Carpal tunnel syndrome
The most common of the nerve entrapment syndromes, carpal tunnel syndrome results from compression of the median nerve at the wrist, within the carpal tunnel. This nerve passes through, along with blood vessels and flexor tendons, to the fingers and thumb. Compression neuropathy causes sensory and motor changes in the median distribution of the hand.
Carpal tunnel syndrome usually occurs in women between ages 30 and 60 and poses a serious occupational health problem. Assembly-line workers and packers, secretary-typists, and persons who repeatedly use poorly designed tools are most likely to develop this disorder. Any strenuous use of the hands—ustained grasping, twisting, or flexing—aggravates this condition.
The carpal tunnel is formed by the carpal bones and the transverse carpal ligament. (See Viewing the carpal tunnel.) Inflammation or fibrosis of the tendon sheaths that pass through the carpal tunnel can cause edema and compression of the median nerve.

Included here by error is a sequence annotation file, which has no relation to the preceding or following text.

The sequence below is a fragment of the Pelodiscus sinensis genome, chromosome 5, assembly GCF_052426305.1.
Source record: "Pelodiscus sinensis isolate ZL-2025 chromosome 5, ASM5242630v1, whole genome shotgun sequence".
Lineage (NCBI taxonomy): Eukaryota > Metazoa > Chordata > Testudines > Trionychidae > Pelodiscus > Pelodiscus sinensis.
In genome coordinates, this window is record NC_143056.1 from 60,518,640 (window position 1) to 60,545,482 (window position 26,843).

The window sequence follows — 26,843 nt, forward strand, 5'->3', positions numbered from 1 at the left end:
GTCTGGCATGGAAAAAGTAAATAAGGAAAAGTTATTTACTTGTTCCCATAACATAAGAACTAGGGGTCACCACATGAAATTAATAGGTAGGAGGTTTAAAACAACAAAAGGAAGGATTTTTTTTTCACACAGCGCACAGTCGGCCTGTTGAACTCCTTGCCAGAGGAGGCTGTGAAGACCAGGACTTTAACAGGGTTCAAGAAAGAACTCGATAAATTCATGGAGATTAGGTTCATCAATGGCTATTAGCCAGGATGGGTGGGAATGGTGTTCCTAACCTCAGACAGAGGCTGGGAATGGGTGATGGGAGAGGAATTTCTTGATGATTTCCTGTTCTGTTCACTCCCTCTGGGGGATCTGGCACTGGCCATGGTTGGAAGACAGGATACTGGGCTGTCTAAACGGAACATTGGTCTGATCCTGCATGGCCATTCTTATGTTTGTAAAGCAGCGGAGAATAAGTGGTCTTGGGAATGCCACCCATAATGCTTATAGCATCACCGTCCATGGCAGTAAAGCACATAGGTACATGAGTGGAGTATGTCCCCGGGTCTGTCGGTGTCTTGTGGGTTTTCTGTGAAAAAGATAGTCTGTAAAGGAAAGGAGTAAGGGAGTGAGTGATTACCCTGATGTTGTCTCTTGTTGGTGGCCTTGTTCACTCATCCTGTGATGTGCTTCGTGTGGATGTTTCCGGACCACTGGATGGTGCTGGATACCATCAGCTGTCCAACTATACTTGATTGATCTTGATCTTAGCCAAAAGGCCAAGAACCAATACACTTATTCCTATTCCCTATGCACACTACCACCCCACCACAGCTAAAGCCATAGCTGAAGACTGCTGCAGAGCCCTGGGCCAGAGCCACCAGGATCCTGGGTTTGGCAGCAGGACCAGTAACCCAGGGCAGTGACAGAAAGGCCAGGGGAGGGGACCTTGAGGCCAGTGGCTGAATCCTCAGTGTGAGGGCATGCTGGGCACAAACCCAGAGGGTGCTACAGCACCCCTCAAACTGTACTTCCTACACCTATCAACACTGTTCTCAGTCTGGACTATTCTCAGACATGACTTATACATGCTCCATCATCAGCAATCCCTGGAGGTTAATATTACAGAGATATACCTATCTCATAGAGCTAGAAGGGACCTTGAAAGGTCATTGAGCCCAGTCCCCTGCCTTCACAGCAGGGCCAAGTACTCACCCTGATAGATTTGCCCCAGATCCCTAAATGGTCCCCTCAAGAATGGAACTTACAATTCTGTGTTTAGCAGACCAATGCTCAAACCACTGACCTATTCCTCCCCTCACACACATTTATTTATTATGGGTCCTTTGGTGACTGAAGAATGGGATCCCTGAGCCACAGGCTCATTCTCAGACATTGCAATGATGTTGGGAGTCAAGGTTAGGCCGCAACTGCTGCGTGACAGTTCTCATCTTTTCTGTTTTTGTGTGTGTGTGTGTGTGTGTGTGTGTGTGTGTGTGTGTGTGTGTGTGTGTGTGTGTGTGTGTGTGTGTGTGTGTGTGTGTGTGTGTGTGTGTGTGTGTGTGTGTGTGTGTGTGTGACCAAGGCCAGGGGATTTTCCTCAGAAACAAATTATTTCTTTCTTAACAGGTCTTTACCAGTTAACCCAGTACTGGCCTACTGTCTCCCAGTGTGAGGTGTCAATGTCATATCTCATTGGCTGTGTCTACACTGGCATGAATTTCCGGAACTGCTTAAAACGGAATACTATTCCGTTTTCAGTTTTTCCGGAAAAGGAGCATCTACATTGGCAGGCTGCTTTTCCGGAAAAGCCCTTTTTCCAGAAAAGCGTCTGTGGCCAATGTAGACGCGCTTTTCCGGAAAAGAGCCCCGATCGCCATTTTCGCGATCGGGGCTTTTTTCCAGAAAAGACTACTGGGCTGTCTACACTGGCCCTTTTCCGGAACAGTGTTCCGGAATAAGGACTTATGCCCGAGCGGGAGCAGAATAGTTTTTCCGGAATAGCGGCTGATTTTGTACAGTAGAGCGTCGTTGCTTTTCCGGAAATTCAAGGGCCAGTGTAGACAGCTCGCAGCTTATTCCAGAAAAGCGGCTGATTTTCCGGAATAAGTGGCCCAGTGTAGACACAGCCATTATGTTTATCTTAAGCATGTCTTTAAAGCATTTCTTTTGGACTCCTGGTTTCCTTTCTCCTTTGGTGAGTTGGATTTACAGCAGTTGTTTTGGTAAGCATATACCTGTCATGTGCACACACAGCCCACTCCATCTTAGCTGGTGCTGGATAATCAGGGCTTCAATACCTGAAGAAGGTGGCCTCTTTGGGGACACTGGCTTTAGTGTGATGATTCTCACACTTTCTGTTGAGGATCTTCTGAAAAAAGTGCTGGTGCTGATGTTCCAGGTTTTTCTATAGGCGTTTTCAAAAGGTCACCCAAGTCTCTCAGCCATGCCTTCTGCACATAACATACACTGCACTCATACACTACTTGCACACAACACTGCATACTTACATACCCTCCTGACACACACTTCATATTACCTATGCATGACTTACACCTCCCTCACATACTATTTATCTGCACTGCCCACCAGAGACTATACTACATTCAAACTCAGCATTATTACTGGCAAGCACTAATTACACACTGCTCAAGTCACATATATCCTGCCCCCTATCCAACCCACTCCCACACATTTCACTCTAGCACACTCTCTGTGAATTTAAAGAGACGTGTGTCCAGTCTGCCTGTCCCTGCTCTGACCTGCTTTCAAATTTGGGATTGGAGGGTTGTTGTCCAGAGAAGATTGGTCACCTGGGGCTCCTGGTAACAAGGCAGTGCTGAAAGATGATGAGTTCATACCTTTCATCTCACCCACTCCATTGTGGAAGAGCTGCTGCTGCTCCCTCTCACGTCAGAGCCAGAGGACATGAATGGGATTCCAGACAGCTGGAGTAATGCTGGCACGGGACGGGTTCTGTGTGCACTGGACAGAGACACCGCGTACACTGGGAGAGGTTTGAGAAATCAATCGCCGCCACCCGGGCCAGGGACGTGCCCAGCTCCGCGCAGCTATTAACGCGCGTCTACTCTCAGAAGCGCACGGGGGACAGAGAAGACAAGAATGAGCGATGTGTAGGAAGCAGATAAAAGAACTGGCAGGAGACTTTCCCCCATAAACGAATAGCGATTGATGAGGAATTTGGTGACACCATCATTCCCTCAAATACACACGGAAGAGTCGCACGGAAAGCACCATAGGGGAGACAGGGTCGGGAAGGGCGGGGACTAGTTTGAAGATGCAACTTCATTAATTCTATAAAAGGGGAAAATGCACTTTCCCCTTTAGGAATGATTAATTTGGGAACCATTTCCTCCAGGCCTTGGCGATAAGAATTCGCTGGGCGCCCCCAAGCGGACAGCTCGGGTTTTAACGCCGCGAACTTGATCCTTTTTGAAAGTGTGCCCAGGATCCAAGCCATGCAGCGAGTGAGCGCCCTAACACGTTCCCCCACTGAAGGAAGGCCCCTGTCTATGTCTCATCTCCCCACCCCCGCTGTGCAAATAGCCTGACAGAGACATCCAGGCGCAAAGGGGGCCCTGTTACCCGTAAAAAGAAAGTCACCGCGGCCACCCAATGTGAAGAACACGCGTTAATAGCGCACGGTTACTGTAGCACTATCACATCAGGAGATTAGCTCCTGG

Many conditions can cause the contents or structure of the carpal tunnel to swell and press the median nerve against the transverse carpal ligament. Such conditions include rheumatoid arthritis, flexor tenosynovitis (commonly associated with rheumatic disease), nerve compression, pregnancy, renal failure, menopause, diabetes mellitus, acromegaly, edema following Colles’ fracture, hypothyroidism, amyloidosis, myxedema, benign tumors, tuberculosis, and other granulomatous diseases. Another source of damage to the median nerve is dislocation or acute sprain of the wrist.